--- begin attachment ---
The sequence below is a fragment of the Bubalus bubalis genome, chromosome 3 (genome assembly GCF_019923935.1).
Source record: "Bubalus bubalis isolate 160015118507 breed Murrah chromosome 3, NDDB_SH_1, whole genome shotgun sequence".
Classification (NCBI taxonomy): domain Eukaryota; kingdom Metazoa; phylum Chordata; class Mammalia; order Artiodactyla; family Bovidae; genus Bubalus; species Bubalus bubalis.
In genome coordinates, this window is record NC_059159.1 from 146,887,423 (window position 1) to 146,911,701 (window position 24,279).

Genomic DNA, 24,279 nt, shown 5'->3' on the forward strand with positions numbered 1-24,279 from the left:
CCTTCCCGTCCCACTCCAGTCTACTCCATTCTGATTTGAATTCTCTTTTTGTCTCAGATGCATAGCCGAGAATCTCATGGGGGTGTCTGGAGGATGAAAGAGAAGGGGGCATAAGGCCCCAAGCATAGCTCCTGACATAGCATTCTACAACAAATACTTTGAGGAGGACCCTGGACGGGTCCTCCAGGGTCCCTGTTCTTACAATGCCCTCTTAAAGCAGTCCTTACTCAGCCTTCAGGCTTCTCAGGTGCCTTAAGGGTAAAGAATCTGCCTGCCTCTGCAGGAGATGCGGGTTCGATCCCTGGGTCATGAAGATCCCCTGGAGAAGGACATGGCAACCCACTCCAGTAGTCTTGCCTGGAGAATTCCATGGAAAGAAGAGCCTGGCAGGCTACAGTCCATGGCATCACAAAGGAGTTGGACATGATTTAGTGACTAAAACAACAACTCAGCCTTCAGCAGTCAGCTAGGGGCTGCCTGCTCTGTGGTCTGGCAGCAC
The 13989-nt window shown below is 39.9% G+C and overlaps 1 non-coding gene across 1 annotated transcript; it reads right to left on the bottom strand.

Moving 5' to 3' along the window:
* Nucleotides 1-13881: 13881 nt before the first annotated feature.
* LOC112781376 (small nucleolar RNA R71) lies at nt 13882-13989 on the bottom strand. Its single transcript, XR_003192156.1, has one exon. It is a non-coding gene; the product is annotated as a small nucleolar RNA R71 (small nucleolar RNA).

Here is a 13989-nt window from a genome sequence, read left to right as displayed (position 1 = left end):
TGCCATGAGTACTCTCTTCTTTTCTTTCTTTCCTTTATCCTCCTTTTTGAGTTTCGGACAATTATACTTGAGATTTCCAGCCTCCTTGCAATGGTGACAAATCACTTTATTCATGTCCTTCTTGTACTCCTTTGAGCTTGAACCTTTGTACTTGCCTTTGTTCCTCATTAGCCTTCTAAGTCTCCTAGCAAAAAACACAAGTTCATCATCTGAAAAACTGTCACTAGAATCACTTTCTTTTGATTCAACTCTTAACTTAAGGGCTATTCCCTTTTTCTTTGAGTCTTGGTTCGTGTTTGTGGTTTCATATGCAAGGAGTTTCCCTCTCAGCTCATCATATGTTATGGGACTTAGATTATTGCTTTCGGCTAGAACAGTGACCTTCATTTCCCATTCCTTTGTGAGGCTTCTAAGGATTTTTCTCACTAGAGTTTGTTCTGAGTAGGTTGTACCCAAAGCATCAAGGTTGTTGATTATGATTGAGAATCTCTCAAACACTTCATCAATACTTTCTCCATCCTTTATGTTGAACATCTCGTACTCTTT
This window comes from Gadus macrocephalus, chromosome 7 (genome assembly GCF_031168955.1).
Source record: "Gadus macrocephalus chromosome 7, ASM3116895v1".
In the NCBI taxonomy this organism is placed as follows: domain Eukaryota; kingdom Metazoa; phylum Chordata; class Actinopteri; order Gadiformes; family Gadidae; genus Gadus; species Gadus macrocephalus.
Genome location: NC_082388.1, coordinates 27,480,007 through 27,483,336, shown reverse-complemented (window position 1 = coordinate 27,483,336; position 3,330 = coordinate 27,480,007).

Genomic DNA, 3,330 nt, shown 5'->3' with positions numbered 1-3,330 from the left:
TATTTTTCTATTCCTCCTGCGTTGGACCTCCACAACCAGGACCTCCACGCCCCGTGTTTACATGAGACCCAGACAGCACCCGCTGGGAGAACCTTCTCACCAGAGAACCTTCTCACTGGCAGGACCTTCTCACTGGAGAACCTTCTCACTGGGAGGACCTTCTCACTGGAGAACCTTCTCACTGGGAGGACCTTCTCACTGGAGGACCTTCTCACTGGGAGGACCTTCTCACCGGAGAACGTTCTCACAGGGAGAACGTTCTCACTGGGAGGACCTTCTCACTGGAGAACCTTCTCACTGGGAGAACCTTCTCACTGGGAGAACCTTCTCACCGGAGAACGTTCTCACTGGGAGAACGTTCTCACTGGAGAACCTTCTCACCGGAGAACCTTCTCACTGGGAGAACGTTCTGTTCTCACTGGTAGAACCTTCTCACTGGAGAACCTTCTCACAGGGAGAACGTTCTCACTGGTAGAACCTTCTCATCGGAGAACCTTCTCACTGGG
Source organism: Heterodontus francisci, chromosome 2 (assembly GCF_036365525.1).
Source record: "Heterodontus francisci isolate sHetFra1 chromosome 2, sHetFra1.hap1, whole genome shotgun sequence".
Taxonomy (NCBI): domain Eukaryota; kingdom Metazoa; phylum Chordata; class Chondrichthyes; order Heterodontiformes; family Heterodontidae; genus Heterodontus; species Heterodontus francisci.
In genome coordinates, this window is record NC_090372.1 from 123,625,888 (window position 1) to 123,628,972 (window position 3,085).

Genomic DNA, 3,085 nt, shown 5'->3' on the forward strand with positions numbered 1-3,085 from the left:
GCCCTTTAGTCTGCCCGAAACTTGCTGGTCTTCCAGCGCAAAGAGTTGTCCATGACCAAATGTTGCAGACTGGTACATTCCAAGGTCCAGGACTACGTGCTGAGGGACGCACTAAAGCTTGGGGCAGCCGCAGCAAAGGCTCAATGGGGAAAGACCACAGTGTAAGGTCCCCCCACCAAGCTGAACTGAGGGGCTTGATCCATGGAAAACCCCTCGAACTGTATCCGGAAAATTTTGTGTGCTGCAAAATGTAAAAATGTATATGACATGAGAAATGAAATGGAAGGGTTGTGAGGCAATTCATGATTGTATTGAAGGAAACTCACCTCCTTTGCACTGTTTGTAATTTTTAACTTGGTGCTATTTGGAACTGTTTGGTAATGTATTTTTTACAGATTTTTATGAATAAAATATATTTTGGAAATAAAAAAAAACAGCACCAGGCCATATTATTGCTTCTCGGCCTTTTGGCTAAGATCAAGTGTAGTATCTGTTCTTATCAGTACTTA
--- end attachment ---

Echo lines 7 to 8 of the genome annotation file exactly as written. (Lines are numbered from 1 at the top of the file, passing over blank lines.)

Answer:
The 13989-nt window shown below is 39.9% G+C and overlaps 1 non-coding gene across 1 annotated transcript; it reads right to left on the bottom strand.

Moving 5' to 3' along the window: